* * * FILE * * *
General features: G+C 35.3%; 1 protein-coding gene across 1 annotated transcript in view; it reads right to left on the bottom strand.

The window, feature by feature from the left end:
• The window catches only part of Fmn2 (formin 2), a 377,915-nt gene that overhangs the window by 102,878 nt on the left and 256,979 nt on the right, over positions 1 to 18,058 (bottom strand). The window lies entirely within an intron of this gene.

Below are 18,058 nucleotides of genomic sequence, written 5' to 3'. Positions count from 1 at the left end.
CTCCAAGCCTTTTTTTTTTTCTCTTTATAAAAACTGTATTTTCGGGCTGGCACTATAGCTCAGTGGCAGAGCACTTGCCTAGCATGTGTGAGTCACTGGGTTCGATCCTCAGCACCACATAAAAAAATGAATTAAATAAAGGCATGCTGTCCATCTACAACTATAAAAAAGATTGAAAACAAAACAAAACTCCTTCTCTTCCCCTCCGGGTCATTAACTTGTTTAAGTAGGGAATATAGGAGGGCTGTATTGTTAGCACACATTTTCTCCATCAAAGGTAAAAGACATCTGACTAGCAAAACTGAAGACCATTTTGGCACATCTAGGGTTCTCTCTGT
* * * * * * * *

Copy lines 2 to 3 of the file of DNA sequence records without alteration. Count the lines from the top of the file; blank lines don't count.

The window, feature by feature from the left end:
• The window catches only part of Fmn2 (formin 2), a 377,915-nt gene that overhangs the window by 102,878 nt on the left and 256,979 nt on the right, over positions 1 to 18,058 (bottom strand). The window lies entirely within an intron of this gene.